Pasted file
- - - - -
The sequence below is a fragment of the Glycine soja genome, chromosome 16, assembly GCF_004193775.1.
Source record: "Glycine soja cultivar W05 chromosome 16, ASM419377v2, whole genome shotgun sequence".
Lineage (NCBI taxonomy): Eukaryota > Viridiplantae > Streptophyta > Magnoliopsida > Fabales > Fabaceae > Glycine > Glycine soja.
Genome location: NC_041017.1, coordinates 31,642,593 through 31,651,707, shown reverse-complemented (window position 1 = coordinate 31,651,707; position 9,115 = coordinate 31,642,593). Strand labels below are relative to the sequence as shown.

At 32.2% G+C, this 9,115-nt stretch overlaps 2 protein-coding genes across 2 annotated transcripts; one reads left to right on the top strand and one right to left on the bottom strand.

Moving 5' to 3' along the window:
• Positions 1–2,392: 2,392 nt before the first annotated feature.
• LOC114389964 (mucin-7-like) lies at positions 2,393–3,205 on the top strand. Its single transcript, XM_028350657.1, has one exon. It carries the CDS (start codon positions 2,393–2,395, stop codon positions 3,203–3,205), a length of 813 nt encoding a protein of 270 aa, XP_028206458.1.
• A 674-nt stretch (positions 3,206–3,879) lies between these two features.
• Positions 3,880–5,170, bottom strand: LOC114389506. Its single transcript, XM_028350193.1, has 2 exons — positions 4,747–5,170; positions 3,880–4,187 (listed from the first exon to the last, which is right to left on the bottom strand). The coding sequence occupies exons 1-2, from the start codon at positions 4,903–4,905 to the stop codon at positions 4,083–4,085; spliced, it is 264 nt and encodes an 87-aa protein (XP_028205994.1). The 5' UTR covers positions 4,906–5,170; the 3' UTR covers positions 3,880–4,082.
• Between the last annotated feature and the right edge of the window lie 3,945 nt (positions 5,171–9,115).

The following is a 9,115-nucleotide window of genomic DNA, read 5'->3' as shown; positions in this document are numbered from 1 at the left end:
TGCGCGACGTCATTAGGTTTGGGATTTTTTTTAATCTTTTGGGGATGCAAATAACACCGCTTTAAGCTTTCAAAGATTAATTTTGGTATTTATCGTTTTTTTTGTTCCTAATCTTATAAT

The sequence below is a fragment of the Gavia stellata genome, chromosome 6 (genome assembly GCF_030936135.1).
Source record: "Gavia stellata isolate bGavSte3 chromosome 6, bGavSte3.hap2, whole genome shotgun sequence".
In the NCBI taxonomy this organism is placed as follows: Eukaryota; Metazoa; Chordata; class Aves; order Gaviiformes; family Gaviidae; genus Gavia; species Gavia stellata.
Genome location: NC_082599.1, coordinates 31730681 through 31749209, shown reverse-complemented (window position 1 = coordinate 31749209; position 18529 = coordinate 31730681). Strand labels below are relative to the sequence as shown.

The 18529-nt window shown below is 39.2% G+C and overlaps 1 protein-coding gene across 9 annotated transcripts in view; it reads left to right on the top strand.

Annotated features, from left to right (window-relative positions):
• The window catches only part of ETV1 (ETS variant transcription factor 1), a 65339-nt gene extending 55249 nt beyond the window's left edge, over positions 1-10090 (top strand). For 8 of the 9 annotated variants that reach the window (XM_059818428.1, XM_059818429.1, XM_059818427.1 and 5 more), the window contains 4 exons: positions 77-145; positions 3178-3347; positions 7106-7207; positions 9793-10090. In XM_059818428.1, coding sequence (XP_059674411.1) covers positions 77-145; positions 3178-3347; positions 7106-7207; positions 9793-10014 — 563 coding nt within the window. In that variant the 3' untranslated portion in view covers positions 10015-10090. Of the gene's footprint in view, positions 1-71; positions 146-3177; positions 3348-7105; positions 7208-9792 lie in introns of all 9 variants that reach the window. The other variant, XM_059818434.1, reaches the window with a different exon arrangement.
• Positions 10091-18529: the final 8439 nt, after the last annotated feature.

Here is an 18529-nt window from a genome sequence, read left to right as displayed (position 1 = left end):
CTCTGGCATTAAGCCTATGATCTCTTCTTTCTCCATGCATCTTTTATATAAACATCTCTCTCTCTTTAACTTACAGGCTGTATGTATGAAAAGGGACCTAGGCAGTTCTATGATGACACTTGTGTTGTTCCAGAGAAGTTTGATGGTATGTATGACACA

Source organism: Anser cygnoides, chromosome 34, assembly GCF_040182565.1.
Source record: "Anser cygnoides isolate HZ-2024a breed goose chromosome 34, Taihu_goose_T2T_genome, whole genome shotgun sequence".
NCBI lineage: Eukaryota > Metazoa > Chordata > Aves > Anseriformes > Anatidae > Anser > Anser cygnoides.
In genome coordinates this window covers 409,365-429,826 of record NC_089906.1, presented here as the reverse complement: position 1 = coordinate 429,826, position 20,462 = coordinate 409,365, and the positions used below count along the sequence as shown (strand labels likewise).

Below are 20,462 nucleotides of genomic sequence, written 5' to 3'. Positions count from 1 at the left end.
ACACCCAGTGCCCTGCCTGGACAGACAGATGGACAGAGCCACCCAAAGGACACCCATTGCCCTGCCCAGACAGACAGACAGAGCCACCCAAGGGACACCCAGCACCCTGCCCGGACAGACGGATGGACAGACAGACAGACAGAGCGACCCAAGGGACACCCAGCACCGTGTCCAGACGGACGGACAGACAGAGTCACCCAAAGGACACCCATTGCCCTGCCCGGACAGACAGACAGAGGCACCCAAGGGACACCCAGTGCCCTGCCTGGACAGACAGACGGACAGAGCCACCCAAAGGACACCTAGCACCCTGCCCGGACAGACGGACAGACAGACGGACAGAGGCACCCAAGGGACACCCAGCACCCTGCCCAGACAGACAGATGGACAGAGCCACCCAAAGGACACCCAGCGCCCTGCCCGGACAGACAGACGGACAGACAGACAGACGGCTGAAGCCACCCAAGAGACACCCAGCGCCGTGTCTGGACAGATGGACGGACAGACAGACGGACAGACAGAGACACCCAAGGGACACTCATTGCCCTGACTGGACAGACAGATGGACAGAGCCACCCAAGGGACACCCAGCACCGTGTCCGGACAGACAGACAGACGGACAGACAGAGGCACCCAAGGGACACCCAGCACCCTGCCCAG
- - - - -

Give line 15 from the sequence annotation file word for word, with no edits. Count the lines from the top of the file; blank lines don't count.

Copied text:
Source record: "Gavia stellata isolate bGavSte3 chromosome 6, bGavSte3.hap2, whole genome shotgun sequence".